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Part II: What You Need to Know About Grief > Three Conditions Of Grief

Chapter 6. Three Conditions Of Grief

People grieve in three kinds of situations:

  1. We grieve when we lose something: a loved one, a pet, a job, our wallet, a workplace friend, a familiar role in an organization, the old “family” atmosphere at work, our identity in the workplace. This represents breaking the bond or significantly altering it, and the grief reaction begins.

  2. We grieve when we are threatened with the loss of something or the possibility of significantly altering a bond: going in for a biopsy or other medical tests, a child very late and still not home from school, rumors of layoffs, top-level management meetings with known competitors.

    CASE: A Perceived Loss

    In a company whose financial situation was known to be shaky because of the loss of several large contracts to competitors, a middle-level manager was having severe stress-related complaints—insomnia, loss of appetite, difficulty in concentrating and a sense of dread each morning. He was able to pinpoint the onset of these symptoms to the first time he became aware that his boss was not acting his old, friendly self. This vice president’s shift from warm, familiar conversation to more formal, abrupt communication signaled the alteration of their bond, and a slow panic began for the middle manager. This led to many “what-ifs,” “supposes,” and the sick feeling in his stomach that was the beginning of the grief reaction process.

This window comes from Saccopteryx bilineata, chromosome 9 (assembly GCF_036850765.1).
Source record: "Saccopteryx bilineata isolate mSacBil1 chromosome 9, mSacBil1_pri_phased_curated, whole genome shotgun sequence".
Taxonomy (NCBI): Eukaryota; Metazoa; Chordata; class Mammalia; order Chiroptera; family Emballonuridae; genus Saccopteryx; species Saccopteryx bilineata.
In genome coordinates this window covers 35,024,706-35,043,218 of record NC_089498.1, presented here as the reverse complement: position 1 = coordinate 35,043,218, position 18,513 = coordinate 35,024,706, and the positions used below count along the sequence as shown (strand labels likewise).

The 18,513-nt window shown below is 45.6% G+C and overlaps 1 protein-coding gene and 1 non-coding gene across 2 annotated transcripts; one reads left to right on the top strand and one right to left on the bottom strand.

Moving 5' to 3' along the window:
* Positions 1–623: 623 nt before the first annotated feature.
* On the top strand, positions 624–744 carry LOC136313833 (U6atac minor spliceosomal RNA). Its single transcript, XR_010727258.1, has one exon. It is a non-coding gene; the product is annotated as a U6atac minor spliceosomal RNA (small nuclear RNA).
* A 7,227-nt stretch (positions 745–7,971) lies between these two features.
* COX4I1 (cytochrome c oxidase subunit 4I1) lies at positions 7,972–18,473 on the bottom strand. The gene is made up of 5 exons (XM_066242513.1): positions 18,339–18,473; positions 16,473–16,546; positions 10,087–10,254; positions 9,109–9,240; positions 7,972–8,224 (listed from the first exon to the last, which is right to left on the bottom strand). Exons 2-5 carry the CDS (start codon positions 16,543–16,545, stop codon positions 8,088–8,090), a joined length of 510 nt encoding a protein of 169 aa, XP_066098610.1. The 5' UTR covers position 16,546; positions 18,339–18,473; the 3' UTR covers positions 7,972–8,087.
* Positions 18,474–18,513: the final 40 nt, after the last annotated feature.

3. We also grieve for something that we never had and never will have. This represents our perceived failure to bond. Examples are the relationship never to be had with an alcoholic mother or a brother who died in a war, an education never acquired, the career never attained, the dream of a lifestyle never achieved. A company’s financial reverses and the resultant changes often contribute directly to the loss of dreams for not only the employees but also for the families affected. What we don’t get to have because of workplace change and uncertainty creates multiple grief reactions.



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